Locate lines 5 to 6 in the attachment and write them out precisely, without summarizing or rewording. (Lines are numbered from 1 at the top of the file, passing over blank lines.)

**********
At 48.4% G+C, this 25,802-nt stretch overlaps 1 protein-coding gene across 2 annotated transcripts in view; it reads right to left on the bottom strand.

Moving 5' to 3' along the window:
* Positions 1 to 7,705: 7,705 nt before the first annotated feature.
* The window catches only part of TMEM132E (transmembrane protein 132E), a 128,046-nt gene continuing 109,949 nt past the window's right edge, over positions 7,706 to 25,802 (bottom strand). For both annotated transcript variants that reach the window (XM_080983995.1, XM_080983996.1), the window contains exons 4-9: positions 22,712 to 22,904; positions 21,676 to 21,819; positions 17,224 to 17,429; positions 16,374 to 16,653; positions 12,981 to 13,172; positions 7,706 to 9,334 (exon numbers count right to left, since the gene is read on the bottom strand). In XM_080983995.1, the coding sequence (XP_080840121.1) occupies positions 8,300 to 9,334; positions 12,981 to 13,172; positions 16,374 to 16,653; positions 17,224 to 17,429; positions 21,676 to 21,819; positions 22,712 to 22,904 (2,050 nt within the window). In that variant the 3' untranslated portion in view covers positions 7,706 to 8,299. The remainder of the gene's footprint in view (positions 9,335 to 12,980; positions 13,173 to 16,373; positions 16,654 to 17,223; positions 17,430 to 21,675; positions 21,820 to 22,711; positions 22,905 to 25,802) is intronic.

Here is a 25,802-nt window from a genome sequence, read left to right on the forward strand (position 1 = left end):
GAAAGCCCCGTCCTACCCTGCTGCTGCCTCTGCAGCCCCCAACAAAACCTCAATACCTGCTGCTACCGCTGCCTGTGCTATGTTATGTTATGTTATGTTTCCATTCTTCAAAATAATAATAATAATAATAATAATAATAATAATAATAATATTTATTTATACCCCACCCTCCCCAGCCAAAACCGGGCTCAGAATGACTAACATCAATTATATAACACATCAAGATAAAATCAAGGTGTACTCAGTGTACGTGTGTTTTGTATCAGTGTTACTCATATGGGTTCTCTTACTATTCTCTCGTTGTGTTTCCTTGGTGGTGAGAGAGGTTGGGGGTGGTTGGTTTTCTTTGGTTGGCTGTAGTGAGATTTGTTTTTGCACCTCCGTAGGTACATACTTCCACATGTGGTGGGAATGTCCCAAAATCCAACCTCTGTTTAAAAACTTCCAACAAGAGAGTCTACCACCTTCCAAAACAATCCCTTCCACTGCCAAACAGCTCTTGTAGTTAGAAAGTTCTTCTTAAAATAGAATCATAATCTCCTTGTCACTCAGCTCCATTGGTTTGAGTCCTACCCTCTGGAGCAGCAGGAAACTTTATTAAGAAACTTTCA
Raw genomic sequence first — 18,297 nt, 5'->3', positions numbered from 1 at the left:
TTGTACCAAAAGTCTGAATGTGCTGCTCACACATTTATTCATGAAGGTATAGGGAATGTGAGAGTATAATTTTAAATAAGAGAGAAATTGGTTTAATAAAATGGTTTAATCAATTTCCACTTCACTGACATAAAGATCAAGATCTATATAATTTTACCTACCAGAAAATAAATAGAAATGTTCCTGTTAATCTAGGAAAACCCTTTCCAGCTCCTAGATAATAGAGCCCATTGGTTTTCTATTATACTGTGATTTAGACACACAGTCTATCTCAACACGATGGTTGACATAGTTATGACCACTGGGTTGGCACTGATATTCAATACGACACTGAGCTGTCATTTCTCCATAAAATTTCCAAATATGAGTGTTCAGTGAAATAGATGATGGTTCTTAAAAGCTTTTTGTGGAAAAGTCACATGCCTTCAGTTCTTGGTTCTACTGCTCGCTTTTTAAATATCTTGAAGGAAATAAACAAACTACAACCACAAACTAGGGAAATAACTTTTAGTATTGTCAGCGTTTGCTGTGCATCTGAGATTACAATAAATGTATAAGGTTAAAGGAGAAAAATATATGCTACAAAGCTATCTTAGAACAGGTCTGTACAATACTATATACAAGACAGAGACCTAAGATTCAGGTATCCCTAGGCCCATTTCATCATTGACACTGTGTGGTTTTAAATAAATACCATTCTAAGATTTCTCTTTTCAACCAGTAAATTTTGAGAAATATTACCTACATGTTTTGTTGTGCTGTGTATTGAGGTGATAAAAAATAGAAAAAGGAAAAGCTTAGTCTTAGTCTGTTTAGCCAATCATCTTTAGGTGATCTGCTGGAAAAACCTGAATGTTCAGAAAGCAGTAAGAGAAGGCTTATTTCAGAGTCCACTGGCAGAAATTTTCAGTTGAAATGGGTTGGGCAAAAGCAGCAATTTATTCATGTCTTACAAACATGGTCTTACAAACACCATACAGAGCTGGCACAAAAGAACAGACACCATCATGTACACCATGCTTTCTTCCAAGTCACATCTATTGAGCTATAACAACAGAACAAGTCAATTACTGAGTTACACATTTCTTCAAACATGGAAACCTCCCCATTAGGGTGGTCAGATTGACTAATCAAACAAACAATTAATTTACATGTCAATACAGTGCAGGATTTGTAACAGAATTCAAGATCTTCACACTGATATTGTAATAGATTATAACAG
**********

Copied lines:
Here is a 25,802-nt window from a genome sequence, read left to right on the forward strand (position 1 = left end):
GAAAGCCCCGTCCTACCCTGCTGCTGCCTCTGCAGCCCCCAACAAAACCTCAATACCTGCTGCTACCGCTGCCTGTGCTATGTTATGTTATGTTATGTTTCCATTCTTCAAAATAATAATAATAATAATAATAATAATAATAATAATAATATTTATTTATACCCCACCCTCCCCAGCCAAAACCGGGCTCAGAATGACTAACATCAATTATATAACACATCAAGATAAAATCAAGGTGTACTCAGTGTACGTGTGTTTTGTATCAGTGTTACTCATATGGGTTCTCTTACTATTCTCTCGTTGTGTTTCCTTGGTGGTGAGAGAGGTTGGGGGTGGTTGGTTTTCTTTGGTTGGCTGTAGTGAGATTTGTTTTTGCACCTCCGTAGGTACATACTTCCACATGTGGTGGGAATGTCCCAAAATCCAACCTCTGTTTAAAAACTTCCAACAAGAGAGTCTACCACCTTCCAAAACAATCCCTTCCACTGCCAAACAGCTCTTGTAGTTAGAAAGTTCTTCTTAAAATAGAATCATAATCTCCTTGTCACTCAGCTCCATTGGTTTGAGTCCTACCCTCTGGAGCAGCAGGAAACTTTATTAAGAAACTTTCA